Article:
Earth is a mighty big place, and if you’re willing to strap on some snowshoes or trek through barren deserts there’s a whole lot of strangeness left out there.
1. The Southern Pole of Inaccessibility
Antarctica’s Pole of Inaccessibility — the point farthest from the sea in all directions — is probably the most remote spot on the planet. It’s also the coldest, with an average year-round temperature of -58.2C (-72F).
The exact location is always in dispute, but the best marker lies at 82°06′S 54°58′E, where a creepy plastic bust of Vladimir Lenin sits atop a cabin built by the Soviets in 1958. The cabin is completely buried in ice, but should you manage to dig it up there’s a golden visitor’s book left for intrepid souls to sign their name.
2. Derweze – the Door to Hell
While drilling for gas near Derweze in 1971, a team of geologists in Turkmenistan accidentally collapsed an underground natural gas cavern. Rather than have the poisonous gas escape and kill the local semi-nomadic Teke people, the team lit it on fire.
It’s been burning ever since.
3. The Principality of Sealand
Location: English Channel
After WWII, several British gun platforms were abandoned in the English Channel.
In 1967, a pirate radio broadcaster took up residence in one of them and declared the fort an independent nation, and after a run-in with the Royal Navy a court ruled that Sealand was outside British jurisdiction.
It’s been operating more or less as its own country ever since, issuing passports, currency, and tourist visas. There was even an attempted coup that involved helicopters, a shotgun, and several hostages, resulting in a German diplomat being sent to the nation.
Freedom from legal restrictions has made Sealand an attractive base for online casinos and filesharers, so “custodianship” of the principality is currently on sale for the low, low price of 750 million euros.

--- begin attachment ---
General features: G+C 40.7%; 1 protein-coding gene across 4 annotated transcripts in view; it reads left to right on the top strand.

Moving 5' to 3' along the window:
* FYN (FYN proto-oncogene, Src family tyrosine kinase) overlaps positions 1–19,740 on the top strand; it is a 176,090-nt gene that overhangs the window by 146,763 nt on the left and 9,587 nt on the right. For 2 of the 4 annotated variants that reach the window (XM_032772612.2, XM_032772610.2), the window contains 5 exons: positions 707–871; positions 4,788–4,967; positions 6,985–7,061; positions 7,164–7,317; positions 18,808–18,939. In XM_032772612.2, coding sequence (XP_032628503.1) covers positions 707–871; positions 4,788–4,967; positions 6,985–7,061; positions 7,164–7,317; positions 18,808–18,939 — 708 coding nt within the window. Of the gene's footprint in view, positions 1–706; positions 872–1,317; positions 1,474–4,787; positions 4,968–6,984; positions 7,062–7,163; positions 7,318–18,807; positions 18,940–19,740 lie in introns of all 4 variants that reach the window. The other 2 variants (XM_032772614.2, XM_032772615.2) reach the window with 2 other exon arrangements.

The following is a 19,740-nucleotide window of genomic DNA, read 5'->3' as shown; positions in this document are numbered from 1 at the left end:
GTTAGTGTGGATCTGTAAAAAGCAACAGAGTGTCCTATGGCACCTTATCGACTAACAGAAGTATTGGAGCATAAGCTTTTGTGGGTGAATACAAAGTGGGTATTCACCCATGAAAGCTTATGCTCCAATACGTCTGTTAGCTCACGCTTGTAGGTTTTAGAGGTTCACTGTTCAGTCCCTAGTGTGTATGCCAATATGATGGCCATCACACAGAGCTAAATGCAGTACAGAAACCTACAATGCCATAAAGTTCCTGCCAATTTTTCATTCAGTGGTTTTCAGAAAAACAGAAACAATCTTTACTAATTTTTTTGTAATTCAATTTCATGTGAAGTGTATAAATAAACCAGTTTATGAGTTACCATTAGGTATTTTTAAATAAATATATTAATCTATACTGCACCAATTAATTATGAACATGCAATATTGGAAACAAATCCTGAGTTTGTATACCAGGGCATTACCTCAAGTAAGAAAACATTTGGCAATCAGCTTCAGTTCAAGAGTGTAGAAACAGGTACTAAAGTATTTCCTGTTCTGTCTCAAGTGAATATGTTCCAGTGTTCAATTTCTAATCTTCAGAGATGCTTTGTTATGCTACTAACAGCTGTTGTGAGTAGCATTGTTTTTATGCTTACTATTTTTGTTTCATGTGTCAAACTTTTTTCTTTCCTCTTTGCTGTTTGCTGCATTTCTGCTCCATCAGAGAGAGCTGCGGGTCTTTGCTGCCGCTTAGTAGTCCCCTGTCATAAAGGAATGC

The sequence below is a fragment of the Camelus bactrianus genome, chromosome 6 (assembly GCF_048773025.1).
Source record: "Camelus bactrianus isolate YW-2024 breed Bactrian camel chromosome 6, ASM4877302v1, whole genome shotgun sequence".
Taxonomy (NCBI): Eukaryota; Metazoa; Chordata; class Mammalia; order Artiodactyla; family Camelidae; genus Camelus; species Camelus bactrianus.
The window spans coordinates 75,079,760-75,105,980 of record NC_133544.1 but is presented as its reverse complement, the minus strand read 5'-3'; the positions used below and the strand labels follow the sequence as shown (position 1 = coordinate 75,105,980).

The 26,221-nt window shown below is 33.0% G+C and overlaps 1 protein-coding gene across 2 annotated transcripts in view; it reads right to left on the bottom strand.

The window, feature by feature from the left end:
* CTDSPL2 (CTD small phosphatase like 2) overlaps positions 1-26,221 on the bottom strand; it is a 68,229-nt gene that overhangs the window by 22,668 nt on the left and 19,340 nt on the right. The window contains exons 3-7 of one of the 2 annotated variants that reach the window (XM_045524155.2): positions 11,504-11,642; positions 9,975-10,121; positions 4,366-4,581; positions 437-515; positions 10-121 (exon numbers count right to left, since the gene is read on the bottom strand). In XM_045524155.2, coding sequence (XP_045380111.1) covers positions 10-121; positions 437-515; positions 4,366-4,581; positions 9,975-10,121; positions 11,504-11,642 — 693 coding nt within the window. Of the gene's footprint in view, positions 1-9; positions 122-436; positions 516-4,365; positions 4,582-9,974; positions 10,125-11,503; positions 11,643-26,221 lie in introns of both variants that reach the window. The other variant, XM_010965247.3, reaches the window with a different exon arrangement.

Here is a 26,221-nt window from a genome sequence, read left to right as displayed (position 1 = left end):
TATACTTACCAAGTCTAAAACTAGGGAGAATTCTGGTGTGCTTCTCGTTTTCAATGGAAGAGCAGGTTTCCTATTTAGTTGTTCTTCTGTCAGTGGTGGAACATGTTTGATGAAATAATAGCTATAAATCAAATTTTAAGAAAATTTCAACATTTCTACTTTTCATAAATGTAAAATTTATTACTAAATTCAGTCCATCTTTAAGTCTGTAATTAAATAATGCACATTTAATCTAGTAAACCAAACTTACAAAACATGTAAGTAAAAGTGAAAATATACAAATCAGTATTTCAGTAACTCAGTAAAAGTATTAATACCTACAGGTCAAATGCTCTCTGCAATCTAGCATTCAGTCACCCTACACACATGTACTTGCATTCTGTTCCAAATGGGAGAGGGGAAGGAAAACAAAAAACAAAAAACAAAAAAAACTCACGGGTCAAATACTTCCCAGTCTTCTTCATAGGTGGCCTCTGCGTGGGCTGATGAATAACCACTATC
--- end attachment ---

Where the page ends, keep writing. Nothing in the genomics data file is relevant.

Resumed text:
4. Bouvet Island
Location: South Atlantic Ocean
Technically a part of Norway, the nearest landmass to Bouvet Island is an empty chunk of Antarctica over 1750km (1090 miles) away.
Inhabited only by lichens, penguins and seals, Bouvet nonetheless has its own internet domain (.bv).
The most remote island in the world has only been visited a handful of times by various research expeditions and explorers attempting to claim it for their homeland, and in 1964 a mysterious boat loaded with supplies was discovered without any trace of its passengers.
Though in reality the most interesting thing on the island is probably a ruined weather station, the film Alien vs. Predator took place mostly on Bouvet.
5. Bir Tawil
Location: The Egyptian-Sudanese border
Bir Tawil is a barren trapezoid of land between Egypt and Sudan that is so useless neither country will admit they own it. Both states claim its much more attractive sister territory, the Hala’ib Triangle, but due to treaty terms neither state can claim both.
It’s little more than sand, rocks, and a well in the middle, but it has the distinction of being the only unclaimed piece of Earth outside of Antarctica.
6. The Zilov Gap
Location: Central Siberia
As of 2005 a road through the Gap was under construction, but given the condition of the average Russian highway, my guess is it will still make for an adventure.
7. Mount Thor
Location: Baffin Island, Nunavut, Canada
At 1250m (4101ft), the drop is over one and a half times higher than the tallest man-made structure ever built — currently the Burj Dubai.
An American team set the world record for longest rappel in 2006 on Mount Thor; another attempt by a Canadian park ranger ended tragically when his equipment failed and he dropped to his death.
8. Mir Mine
Location: Mirny, Siberia
The Mir diamond mine in Mirny, Eastern Siberia is one of the biggest manmade holes in the world. At 525m (1720ft) deep and 1200m (3900ft) wide, it’s so huge it can suck in helicopters flying over it due to the downward air flow (the air space above is off limits because of this).
Its sister mine, Udachnaya pipe, is equally gigantic, and both can easily be seen on Google Maps:
Mount Thor isn’t among our 11 Most Dangerous Mountains in the World for Climbers, but perhaps it should be.
For more straight-up weirdness, check out Liberoachi, Voodoos, and Condiments: The World’s 10 Wackiest Museums.
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Ross Tabak is a freelance writer and photographer based in Southeast Asia. He runs the adventure blog We're Lost and Everything is Dirty.
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